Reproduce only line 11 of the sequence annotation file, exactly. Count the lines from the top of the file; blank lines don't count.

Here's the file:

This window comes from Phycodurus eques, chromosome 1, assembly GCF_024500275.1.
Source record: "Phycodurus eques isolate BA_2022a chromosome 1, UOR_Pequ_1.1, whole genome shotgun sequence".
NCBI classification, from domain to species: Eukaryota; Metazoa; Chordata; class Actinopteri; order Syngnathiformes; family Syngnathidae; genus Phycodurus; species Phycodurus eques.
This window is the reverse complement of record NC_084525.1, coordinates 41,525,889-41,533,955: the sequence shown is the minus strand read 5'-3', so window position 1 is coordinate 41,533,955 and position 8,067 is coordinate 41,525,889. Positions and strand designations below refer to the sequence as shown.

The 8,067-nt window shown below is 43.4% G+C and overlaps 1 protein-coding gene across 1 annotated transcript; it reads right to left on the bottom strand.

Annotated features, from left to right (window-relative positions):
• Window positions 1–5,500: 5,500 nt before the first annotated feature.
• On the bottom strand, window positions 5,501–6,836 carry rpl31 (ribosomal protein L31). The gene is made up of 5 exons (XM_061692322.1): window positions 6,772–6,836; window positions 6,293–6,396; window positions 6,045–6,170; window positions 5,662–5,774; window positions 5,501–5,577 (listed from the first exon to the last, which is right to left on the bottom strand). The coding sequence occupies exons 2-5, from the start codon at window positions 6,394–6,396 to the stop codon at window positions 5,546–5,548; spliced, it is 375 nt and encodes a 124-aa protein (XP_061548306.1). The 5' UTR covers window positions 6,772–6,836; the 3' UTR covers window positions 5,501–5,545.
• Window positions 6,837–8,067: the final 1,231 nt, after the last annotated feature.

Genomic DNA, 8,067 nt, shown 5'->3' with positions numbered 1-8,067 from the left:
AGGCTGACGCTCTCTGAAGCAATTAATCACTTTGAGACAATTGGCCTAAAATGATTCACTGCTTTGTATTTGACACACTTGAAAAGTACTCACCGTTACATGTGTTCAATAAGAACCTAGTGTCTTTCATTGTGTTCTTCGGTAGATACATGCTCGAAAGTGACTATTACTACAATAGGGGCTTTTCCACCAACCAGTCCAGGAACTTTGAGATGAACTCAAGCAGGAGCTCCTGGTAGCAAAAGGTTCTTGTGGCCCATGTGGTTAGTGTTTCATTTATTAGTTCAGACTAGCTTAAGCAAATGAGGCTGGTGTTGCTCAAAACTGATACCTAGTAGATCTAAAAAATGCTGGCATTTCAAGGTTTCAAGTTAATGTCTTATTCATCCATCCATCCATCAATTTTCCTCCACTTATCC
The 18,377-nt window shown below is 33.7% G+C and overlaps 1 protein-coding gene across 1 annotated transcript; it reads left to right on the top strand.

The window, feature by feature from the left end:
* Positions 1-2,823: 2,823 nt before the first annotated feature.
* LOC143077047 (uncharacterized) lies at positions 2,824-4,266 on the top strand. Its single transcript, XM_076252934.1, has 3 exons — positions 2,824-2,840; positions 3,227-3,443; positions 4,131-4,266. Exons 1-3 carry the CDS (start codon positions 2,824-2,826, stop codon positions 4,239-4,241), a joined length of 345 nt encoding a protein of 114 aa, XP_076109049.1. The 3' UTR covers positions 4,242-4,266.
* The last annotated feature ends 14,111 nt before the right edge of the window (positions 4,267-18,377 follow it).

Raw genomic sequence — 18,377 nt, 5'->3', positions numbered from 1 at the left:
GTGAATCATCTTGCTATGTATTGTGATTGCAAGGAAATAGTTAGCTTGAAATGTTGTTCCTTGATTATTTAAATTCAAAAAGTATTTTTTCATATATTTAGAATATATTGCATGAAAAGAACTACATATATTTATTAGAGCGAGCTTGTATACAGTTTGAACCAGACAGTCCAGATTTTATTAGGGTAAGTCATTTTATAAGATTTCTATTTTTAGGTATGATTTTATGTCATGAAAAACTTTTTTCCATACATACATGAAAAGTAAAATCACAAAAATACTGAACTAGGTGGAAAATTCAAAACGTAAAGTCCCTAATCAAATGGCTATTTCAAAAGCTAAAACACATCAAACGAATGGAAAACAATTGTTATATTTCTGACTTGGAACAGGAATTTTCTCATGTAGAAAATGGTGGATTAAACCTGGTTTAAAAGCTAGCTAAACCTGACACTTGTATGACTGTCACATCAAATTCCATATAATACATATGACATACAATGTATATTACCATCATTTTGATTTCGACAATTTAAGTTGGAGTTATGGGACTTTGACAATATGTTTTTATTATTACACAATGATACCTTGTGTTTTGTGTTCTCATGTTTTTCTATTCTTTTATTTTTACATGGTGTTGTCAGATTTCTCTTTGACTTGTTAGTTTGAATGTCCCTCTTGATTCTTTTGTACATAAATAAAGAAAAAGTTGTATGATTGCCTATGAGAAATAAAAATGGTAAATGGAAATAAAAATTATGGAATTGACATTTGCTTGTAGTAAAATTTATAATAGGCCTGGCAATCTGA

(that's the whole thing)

AGGCTGACGCTCTCTGAAGCAATTAATCACTTTGAGACAATTGGCCTAAAATGATTCACTGCTTTGTATTTGACACACTTGAAAAGTACTCACCGTTACATGTGTTCAATAAGAACCTAGTGTCTTTCATTGTGTTCTTCGGTAGATACATGCTCGAAAGTGACTATTACTACAATAGGGGCTTTTCCACCAACCAGTCCAGGAACTTTGAGATGAACTCAAGCAGGAGCTCCTGGTAGCAAAAGGTTCTTGTGGCCCATGTGGTTAGTGTTTCATTTATTAGTTCAGACTAGCTTAAGCAAATGAGGCTGGTGTTGCTCAAAACTGATACCTAGTAGATCTAAAAAATGCTGGCATTTCAAGGTTTCAAGTTAATGTCTTATTCATCCATCCATCCATCAATTTTCCTCCACTTATCC